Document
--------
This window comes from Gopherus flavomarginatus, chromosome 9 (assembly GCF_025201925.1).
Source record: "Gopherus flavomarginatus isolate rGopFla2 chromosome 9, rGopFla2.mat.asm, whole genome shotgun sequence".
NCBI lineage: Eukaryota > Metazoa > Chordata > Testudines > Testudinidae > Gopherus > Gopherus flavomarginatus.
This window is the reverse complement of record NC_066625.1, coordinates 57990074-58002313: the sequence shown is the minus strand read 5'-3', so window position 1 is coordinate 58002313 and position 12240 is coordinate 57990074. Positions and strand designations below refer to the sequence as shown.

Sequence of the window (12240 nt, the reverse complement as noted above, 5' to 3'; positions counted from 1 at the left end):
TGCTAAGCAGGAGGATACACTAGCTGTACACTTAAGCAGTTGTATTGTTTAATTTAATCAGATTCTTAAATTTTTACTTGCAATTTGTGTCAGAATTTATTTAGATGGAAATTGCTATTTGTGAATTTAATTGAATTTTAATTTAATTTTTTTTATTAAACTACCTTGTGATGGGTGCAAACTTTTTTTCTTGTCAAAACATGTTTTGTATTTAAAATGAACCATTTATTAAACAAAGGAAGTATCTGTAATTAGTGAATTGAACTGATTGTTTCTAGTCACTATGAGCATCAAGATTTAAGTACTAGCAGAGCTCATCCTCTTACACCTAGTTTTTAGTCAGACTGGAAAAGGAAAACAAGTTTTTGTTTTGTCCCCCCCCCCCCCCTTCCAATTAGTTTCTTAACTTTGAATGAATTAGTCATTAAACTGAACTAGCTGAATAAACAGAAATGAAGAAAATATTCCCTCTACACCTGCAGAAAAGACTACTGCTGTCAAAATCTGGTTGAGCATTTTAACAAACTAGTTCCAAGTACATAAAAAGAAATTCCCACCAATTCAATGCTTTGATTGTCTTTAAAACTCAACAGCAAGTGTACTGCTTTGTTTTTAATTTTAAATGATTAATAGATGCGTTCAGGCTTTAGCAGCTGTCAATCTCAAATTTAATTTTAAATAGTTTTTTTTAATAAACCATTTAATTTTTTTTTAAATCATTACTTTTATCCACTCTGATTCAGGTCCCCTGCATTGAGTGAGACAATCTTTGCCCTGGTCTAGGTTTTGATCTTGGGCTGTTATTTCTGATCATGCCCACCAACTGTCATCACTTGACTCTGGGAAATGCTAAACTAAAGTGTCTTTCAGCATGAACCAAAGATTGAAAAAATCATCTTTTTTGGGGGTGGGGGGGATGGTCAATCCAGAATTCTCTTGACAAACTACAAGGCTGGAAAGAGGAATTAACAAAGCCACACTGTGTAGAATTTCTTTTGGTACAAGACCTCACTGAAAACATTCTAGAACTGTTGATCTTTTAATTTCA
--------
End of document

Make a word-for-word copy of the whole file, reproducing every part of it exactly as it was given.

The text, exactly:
This window comes from Gopherus flavomarginatus, chromosome 9 (assembly GCF_025201925.1).
Source record: "Gopherus flavomarginatus isolate rGopFla2 chromosome 9, rGopFla2.mat.asm, whole genome shotgun sequence".
NCBI lineage: Eukaryota > Metazoa > Chordata > Testudines > Testudinidae > Gopherus > Gopherus flavomarginatus.
This window is the reverse complement of record NC_066625.1, coordinates 57990074-58002313: the sequence shown is the minus strand read 5'-3', so window position 1 is coordinate 58002313 and position 12240 is coordinate 57990074. Positions and strand designations below refer to the sequence as shown.

Sequence of the window (12240 nt, the reverse complement as noted above, 5' to 3'; positions counted from 1 at the left end):
TGCTAAGCAGGAGGATACACTAGCTGTACACTTAAGCAGTTGTATTGTTTAATTTAATCAGATTCTTAAATTTTTACTTGCAATTTGTGTCAGAATTTATTTAGATGGAAATTGCTATTTGTGAATTTAATTGAATTTTAATTTAATTTTTTTTATTAAACTACCTTGTGATGGGTGCAAACTTTTTTTCTTGTCAAAACATGTTTTGTATTTAAAATGAACCATTTATTAAACAAAGGAAGTATCTGTAATTAGTGAATTGAACTGATTGTTTCTAGTCACTATGAGCATCAAGATTTAAGTACTAGCAGAGCTCATCCTCTTACACCTAGTTTTTAGTCAGACTGGAAAAGGAAAACAAGTTTTTGTTTTGTCCCCCCCCCCCCCCTTCCAATTAGTTTCTTAACTTTGAATGAATTAGTCATTAAACTGAACTAGCTGAATAAACAGAAATGAAGAAAATATTCCCTCTACACCTGCAGAAAAGACTACTGCTGTCAAAATCTGGTTGAGCATTTTAACAAACTAGTTCCAAGTACATAAAAAGAAATTCCCACCAATTCAATGCTTTGATTGTCTTTAAAACTCAACAGCAAGTGTACTGCTTTGTTTTTAATTTTAAATGATTAATAGATGCGTTCAGGCTTTAGCAGCTGTCAATCTCAAATTTAATTTTAAATAGTTTTTTTTAATAAACCATTTAATTTTTTTTTAAATCATTACTTTTATCCACTCTGATTCAGGTCCCCTGCATTGAGTGAGACAATCTTTGCCCTGGTCTAGGTTTTGATCTTGGGCTGTTATTTCTGATCATGCCCACCAACTGTCATCACTTGACTCTGGGAAATGCTAAACTAAAGTGTCTTTCAGCATGAACCAAAGATTGAAAAAATCATCTTTTTTGGGGGTGGGGGGGATGGTCAATCCAGAATTCTCTTGACAAACTACAAGGCTGGAAAGAGGAATTAACAAAGCCACACTGTGTAGAATTTCTTTTGGTACAAGACCTCACTGAAAACATTCTAGAACTGTTGATCTTTTAATTTCA